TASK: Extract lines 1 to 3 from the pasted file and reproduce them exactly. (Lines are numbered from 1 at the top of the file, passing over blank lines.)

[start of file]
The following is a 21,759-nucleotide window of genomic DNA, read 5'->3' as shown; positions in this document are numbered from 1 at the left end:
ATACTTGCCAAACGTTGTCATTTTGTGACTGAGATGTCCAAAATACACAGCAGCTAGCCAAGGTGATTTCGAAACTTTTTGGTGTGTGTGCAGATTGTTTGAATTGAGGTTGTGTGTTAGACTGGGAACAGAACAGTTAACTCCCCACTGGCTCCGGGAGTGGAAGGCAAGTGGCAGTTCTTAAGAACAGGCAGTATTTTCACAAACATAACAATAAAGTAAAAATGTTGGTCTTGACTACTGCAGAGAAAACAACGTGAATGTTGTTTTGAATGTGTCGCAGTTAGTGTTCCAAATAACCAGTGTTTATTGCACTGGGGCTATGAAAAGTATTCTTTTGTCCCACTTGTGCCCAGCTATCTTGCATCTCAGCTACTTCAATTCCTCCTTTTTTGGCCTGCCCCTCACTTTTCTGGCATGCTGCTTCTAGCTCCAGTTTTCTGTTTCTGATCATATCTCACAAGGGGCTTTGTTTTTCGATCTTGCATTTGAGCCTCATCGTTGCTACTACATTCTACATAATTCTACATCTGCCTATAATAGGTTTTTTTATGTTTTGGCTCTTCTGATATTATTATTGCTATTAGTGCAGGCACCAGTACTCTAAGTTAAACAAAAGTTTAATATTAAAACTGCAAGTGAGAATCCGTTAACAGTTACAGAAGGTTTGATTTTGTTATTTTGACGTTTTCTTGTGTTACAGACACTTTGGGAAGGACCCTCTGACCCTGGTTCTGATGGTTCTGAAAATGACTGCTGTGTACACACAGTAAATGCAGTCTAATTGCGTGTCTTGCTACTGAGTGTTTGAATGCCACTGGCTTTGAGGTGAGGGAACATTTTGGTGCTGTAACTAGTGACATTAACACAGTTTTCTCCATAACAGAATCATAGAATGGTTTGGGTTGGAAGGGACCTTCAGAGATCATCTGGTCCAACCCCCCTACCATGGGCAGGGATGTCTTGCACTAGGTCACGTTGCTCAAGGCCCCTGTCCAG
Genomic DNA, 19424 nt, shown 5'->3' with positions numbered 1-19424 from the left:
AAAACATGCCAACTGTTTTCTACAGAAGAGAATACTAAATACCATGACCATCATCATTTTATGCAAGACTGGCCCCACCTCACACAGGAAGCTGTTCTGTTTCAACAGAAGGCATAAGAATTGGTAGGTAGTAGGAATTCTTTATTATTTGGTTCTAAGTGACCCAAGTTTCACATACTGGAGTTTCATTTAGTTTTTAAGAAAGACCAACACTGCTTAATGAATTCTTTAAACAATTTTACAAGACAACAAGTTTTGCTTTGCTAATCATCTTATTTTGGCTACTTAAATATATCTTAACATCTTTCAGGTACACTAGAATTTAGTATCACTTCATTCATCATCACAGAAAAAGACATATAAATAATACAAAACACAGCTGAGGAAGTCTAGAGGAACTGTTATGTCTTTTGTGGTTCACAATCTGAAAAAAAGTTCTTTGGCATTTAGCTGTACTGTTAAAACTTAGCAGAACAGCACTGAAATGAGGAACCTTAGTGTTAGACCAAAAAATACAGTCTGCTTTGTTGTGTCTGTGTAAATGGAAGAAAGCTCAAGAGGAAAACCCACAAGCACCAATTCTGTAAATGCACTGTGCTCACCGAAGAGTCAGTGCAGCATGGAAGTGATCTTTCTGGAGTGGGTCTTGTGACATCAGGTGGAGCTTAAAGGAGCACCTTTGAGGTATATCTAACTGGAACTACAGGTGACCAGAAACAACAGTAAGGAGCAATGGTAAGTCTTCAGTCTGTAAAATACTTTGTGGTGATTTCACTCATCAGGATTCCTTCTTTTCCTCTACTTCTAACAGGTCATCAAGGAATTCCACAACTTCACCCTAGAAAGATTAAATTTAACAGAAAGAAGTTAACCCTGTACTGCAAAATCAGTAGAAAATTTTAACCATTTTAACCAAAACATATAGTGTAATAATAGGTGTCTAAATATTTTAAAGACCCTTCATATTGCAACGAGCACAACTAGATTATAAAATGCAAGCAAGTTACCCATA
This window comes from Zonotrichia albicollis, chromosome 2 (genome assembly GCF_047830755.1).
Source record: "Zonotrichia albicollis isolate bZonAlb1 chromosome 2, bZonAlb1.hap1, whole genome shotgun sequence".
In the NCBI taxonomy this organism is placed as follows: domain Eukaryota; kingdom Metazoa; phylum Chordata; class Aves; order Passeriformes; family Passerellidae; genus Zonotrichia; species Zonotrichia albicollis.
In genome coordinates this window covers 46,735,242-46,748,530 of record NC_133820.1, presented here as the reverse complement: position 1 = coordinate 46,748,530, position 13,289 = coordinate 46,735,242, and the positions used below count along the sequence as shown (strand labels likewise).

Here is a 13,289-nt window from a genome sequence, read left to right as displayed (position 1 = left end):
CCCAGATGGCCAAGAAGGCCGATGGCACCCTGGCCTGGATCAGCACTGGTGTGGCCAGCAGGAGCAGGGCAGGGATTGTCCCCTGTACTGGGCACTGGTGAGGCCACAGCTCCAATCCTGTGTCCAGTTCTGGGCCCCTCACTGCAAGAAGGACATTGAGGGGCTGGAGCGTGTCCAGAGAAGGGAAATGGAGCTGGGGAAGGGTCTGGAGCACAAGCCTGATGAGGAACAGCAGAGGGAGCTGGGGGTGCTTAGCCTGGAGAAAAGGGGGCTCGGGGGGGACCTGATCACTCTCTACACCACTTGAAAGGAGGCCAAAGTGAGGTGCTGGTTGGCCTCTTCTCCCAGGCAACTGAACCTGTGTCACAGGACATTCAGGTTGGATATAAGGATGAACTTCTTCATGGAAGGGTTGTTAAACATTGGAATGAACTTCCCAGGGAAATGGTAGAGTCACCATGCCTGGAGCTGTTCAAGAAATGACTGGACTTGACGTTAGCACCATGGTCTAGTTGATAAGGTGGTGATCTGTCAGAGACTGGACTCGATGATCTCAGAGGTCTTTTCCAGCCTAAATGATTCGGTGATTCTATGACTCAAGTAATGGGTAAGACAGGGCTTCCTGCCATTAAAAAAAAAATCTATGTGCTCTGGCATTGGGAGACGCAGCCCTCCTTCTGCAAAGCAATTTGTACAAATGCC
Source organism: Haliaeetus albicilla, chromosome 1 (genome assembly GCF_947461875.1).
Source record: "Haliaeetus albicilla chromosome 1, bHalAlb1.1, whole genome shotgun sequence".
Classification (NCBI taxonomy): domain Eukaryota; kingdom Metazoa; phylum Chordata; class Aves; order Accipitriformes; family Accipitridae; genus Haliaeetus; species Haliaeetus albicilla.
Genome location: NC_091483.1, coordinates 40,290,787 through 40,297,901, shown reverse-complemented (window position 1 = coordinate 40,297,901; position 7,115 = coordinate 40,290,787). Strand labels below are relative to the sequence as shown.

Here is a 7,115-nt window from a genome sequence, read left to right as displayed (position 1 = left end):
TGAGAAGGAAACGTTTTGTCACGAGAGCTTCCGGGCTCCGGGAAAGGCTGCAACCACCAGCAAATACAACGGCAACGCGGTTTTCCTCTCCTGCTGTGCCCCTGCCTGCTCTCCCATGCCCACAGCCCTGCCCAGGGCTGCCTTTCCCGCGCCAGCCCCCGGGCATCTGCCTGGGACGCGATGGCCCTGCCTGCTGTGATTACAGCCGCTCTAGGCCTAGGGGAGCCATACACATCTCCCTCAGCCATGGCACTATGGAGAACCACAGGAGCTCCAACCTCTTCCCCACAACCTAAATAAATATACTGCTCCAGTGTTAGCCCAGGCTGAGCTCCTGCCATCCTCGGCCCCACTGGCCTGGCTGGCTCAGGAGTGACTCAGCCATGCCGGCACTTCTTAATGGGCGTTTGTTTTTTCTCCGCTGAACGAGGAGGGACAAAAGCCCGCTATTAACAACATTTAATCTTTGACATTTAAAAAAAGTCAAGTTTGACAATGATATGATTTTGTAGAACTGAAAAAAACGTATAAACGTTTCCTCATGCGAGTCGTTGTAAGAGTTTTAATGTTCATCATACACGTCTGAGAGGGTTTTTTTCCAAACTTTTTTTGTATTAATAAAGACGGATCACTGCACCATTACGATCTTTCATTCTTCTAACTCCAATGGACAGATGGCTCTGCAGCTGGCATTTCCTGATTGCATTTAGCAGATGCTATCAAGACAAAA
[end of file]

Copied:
The following is a 21,759-nucleotide window of genomic DNA, read 5'->3' as shown; positions in this document are numbered from 1 at the left end:
ATACTTGCCAAACGTTGTCATTTTGTGACTGAGATGTCCAAAATACACAGCAGCTAGCCAAGGTGATTTCGAAACTTTTTGGTGTGTGTGCAGATTGTTTGAATTGAGGTTGTGTGTTAGACTGGGAACAGAACAGTTAACTCCCCACTGGCTCCGGGAGTGGAAGGCAAGTGGCAGTTCTTAAGAACAGGCAGTATTTTCACAAACATAACAATAAAGTAAAAATGTTGGTCTTGACTACTGCAGAGAAAACAACGTGAATGTTGTTTTGAATGTGTCGCAGTTAGTGTTCCAAATAACCAGTGTTTATTGCACTGGGGCTATGAAAAGTATTCTTTTGTCCCACTTGTGCCCAGCTATCTTGCATCTCAGCTACTTCAATTCCTCCTTTTTTGGCCTGCCCCTCACTTTTCTGGCATGCTGCTTCTAGCTCCAGTTTTCTGTTTCTGATCATATCTCACAAGGGGCTTTGTTTTTCGATCTTGCATTTGAGCCTCATCGTTGCTACTACATTCTACATAATTCTACATCTGCCTATAATAGGTTTTTTTATGTTTTGGCTCTTCTGATATTATTATTGCTATTAGTGCAGGCACCAGTACTCTAAGTTAAACAAAAGTTTAATATTAAAACTGCAAGTGAGAATCCGTTAACAGTTACAGAAGGTTTGATTTTGTTATTTTGACGTTTTCTTGTGTTACAGACACTTTGGGAAGGACCCTCTGACCCTGGTTCTGATGGTTCTGAAAATGACTGCTGTGTACACACAGTAAATGCAGTCTAATTGCGTGTCTTGCTACTGAGTGTTTGAATGCCACTGGCTTTGAGGTGAGGGAACATTTTGGTGCTGTAACTAGTGACATTAACACAGTTTTCTCCATAACAGAATCATAGAATGGTTTGGGTTGGAAGGGACCTTCAGAGATCATCTGGTCCAACCCCCCTACCATGGGCAGGGATGTCTTGCACTAGGTCACGTTGCTCAAGGCCCCTGTCCAG
Genomic DNA, 19424 nt, shown 5'->3' with positions numbered 1-19424 from the left: